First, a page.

Jim: That meant something to you.

Lindsay: Oh, yeah.

Jim: I mean, not everybody would have that, but there was a standard that you felt.

Lindsay: A thousand percent. A – our last name carried so much weight on who we were. We were a unit. We were the Pepin family. And the Pepin family had standards and responsibilities and, you know, upheld certain values. And – and I think a lot of that came to a lot of my shame and a lot of my hiding and a lot of my guilt was, like, I’ve ruined the family name. Like, I’ve tarnished who we are as a unit. And it was – it wasn’t, you know, oh, well, you know, Lindsay’s pregnant. You know, the rest of the family’s gonna move on. I mean, it shattered our whole family.

Jim: Yeah.

Scarlet: Think we were just so tight knit. And I didn’t feel as a parent that we were trying to hold up a name. But our kids did.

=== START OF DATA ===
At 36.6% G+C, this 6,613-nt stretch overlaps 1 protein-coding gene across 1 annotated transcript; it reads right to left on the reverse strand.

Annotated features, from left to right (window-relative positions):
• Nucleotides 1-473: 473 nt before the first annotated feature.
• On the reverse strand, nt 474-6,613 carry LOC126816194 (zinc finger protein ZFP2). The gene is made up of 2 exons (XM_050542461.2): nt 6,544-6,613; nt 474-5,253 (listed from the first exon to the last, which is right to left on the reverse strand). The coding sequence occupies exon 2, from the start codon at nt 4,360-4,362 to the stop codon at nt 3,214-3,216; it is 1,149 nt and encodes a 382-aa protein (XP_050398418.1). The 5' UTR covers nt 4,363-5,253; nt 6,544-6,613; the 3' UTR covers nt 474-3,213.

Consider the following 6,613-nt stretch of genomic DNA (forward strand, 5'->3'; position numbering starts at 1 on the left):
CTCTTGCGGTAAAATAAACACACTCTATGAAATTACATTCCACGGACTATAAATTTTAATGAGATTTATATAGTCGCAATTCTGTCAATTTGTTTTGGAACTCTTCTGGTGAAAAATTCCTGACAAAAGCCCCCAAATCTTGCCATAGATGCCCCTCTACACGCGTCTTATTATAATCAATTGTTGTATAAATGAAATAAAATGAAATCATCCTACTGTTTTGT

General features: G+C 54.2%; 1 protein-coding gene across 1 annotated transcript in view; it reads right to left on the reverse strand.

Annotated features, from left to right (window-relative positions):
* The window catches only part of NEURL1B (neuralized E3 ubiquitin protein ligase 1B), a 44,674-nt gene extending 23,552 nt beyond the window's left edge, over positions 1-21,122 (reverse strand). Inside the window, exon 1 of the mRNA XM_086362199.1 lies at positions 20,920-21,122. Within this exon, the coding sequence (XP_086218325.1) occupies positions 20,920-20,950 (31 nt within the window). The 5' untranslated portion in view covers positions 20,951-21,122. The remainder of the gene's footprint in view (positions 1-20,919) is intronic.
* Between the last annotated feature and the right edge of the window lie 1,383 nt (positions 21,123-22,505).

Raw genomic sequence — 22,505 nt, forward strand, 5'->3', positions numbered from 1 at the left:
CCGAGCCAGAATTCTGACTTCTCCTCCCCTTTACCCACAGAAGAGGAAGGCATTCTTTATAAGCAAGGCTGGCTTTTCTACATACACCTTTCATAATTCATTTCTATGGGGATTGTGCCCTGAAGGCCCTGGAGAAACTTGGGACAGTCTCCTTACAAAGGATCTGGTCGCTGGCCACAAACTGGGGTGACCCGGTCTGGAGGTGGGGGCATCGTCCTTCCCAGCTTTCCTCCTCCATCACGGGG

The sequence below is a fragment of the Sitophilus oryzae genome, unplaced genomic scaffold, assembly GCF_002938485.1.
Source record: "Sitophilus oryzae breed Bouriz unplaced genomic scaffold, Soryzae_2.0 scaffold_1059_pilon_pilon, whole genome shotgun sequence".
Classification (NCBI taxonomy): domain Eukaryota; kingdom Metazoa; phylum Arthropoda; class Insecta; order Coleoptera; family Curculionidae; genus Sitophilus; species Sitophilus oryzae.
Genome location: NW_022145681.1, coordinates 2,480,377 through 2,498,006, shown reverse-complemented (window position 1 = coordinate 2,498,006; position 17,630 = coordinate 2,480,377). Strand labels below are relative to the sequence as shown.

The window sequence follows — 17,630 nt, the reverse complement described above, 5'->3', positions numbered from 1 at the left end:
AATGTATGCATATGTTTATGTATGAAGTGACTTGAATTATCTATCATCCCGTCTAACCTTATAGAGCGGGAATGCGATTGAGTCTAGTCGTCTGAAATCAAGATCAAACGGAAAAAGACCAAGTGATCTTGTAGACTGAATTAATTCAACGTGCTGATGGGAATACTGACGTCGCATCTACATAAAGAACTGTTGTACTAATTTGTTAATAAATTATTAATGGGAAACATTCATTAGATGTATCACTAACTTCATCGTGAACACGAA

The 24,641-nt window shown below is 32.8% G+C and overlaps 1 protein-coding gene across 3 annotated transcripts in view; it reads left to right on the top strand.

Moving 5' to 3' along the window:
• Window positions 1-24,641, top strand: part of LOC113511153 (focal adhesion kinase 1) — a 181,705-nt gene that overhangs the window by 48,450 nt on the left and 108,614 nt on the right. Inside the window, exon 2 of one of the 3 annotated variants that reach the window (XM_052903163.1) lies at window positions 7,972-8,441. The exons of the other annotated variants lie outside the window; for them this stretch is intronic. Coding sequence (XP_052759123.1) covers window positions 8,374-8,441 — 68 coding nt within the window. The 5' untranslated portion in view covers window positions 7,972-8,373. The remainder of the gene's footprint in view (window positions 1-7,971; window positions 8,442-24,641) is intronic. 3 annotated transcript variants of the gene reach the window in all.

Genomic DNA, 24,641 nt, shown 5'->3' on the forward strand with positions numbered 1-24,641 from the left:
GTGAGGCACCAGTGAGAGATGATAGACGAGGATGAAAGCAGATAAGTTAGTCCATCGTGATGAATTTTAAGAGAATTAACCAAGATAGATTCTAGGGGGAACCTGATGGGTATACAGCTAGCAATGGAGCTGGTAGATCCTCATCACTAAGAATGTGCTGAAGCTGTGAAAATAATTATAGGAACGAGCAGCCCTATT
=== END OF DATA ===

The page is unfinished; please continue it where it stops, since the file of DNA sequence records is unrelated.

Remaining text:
Jim: Wow. That’s interesting.

Scarlet: That’s kind of clueless (laughter).

John: This is Focus on the Family with Jim Daly. And you can find the book – and you can find this story captured in the book Joy Will Come: Exchange Shame for Redemption, written by our guests, Lindsay Pepin Ophus and Scarlett Pepin. And, uh, we’ve got copies of that and other help. In fact, we have a counseling team. If you’re finding yourself identifying with the crisis moments that they’re describing, uh, that’s all at focusonthefamily.com/broadcast. Or give us a call. Uh, our number is 800, the letter A and the word FAMILY.

Jim: Scarlet, let me – let me tap into something I think you just mentioned, um – in – specifically in the book Joy Will Come. You talk about the scrapbook analogy.

Scarlet: Yes.

Jim: Um, because I think a lot of moms are going to identify with…

Scarlet: Yes.

Jim: …Especially Christian moms. I’m thinking my wife, Jean. And, you know, they’re just trying so hard to be perfect.

Scarlet: Yes.

Jim: You know, so you scrapbook, and you get the pages and the pictures.

Scarlet: Yes (laughter).

Jim: And you’ve got them on the wall.

Scarlet: Absolutely.

Jim: And you’re paying $14 million a page to do that scrapbooking, by the way…

(Laughter)